Anthropologist uncovers issues of gender inequality in archaeology journals
Archaeology News
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Anthropologist uncovers issues of gender inequality in archaeology journals

November 20th, 2014 | by archaeologynews
On an archaeology field trip in New Mexico as an undergraduate in 2006, Dana Bardolph noticed something that struck her as an odd gender imbalance: The professor leading the dig was a men, while the graduate assistant and all but...
Dating of Viking fortress could suggest it belonged to Harald Bluetooth
Archaeology News
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Dating of Viking fortress could suggest it belonged to Harald Bluetooth

November 18th, 2014 | by archaeologynews
In September 2014, archaeologists from the Danish Castle Centre and Aarhus University announced the discovery of a Viking fortress in a field belonging to Vallø Manor, located west of Køge on the east coast of...
Climate change was not to blame for the collapse of the Bronze Age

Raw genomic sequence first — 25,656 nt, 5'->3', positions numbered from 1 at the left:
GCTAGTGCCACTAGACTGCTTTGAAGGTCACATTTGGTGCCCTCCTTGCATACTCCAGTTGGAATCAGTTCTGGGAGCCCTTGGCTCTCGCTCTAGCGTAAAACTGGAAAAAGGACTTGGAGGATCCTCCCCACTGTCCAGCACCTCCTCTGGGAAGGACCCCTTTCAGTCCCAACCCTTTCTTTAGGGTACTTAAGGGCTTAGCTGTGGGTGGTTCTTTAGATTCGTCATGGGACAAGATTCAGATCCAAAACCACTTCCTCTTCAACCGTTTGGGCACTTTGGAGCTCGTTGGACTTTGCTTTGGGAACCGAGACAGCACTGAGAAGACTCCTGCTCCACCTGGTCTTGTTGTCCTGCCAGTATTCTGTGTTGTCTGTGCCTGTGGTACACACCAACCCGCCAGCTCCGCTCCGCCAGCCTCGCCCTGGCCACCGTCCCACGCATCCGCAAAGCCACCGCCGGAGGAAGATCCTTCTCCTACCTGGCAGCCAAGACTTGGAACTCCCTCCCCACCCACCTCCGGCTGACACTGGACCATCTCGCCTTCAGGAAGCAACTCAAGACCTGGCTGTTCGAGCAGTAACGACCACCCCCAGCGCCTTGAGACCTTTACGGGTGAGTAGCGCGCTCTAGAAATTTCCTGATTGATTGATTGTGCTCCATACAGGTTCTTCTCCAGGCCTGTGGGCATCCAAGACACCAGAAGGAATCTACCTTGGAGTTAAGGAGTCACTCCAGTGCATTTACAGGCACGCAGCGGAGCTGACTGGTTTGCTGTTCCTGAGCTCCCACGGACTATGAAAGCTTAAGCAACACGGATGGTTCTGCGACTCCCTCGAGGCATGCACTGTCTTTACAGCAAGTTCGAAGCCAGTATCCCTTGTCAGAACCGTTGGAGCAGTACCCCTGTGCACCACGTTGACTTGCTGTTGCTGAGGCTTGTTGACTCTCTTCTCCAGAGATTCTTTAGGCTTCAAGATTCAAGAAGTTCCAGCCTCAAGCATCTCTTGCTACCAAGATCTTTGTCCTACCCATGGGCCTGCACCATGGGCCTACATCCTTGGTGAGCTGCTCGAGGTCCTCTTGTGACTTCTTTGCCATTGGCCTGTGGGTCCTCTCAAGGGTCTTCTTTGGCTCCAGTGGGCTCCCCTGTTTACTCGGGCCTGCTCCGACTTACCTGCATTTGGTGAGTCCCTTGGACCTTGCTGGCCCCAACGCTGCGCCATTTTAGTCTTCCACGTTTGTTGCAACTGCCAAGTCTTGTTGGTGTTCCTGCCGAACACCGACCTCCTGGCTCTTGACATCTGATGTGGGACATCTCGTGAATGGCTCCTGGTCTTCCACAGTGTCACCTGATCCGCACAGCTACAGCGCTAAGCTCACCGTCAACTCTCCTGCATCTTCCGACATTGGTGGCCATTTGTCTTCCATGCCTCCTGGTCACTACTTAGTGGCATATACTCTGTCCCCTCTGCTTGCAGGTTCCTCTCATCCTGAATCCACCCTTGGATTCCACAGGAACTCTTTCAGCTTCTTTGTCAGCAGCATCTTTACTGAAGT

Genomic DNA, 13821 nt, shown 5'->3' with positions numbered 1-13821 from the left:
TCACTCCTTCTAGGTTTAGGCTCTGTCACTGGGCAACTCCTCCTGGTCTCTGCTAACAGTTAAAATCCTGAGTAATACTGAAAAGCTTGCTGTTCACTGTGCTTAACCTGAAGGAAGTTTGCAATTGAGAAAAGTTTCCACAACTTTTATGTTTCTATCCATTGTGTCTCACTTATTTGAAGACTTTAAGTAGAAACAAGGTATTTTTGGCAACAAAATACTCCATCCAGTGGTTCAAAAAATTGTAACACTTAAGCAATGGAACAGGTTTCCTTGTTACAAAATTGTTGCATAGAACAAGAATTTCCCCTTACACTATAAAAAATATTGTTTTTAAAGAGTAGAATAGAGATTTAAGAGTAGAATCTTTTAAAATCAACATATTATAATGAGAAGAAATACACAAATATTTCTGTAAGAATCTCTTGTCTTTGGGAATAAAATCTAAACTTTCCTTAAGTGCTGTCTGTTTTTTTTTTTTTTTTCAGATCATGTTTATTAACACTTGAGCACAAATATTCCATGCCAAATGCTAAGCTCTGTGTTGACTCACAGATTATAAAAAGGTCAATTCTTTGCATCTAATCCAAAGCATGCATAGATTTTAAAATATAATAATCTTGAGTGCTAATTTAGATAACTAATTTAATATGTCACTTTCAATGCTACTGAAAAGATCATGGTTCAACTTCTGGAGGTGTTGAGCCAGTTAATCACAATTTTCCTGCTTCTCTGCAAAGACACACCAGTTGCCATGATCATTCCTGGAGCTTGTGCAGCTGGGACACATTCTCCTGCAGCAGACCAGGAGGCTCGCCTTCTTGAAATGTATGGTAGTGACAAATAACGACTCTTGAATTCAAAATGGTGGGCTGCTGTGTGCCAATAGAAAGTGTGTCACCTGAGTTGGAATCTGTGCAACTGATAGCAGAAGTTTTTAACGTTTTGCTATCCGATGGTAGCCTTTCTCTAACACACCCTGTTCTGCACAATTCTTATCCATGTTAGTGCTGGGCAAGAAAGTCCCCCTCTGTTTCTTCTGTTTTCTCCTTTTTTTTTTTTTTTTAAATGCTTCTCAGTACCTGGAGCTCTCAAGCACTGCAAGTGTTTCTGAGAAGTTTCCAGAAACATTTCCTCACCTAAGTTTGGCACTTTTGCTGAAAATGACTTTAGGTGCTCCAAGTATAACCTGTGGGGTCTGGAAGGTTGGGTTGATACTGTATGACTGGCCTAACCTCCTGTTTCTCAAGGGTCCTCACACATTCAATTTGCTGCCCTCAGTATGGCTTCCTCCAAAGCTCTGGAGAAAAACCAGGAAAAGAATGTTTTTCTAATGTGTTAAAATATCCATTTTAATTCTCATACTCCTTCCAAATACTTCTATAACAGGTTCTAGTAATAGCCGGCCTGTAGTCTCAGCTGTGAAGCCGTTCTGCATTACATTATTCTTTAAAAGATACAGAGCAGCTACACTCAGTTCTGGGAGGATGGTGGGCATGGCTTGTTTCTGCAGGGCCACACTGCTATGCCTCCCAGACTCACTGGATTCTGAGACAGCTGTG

Archaeology News
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Climate change was not to blame for the collapse of the Bronze Age

November 17th, 2014 | by archaeologynews
Scientists will have to find alternative explanations for a huge population collapse in Europe at the end of the Bronze Age as researchers prove definitively that climate change - commonly assumed to be responsible - could not...
Ancient DNA sheds light on the origin of Europeans
Palaeoanthropology
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Ancient DNA sheds light on the origin of Europeans

November 17th, 2014 | by archaeologynews
Much of the evidence of where the first Europeans came from was originally derived from comparisons of skulls but our work looking at ancient DNA is revealing new insight, with results published this month in...
Climate capers of the past 600,000 years
Geology
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Climate capers of the past 600,000 years

November 17th, 2014 | by archaeologynews